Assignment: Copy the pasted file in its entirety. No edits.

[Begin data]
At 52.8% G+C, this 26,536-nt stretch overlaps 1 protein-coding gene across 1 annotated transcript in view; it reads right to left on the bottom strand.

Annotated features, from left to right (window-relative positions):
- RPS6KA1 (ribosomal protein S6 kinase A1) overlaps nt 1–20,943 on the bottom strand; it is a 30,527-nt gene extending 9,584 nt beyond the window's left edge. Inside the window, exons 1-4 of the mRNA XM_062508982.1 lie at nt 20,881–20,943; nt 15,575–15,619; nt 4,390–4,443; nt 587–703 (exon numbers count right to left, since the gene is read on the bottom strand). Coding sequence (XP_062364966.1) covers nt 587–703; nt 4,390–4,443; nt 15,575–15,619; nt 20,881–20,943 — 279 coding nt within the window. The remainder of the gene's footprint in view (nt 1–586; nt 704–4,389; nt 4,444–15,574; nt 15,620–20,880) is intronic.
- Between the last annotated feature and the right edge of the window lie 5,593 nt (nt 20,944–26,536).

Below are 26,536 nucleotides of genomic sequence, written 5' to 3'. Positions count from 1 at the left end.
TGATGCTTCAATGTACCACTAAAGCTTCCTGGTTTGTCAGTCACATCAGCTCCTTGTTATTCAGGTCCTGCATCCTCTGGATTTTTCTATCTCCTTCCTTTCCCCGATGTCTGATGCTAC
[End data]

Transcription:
At 52.8% G+C, this 26,536-nt stretch overlaps 1 protein-coding gene across 1 annotated transcript in view; it reads right to left on the bottom strand.

Annotated features, from left to right (window-relative positions):
- RPS6KA1 (ribosomal protein S6 kinase A1) overlaps nt 1–20,943 on the bottom strand; it is a 30,527-nt gene extending 9,584 nt beyond the window's left edge. Inside the window, exons 1-4 of the mRNA XM_062508982.1 lie at nt 20,881–20,943; nt 15,575–15,619; nt 4,390–4,443; nt 587–703 (exon numbers count right to left, since the gene is read on the bottom strand). Coding sequence (XP_062364966.1) covers nt 587–703; nt 4,390–4,443; nt 15,575–15,619; nt 20,881–20,943 — 279 coding nt within the window. The remainder of the gene's footprint in view (nt 1–586; nt 704–4,389; nt 4,444–15,574; nt 15,620–20,880) is intronic.
- Between the last annotated feature and the right edge of the window lie 5,593 nt (nt 20,944–26,536).

Below are 26,536 nucleotides of genomic sequence, written 5' to 3'. Positions count from 1 at the left end.
TGATGCTTCAATGTACCACTAAAGCTTCCTGGTTTGTCAGTCACATCAGCTCCTTGTTATTCAGGTCCTGCATCCTCTGGATTTTTCTATCTCCTTCCTTTCCCCGATGTCTGATGCTAC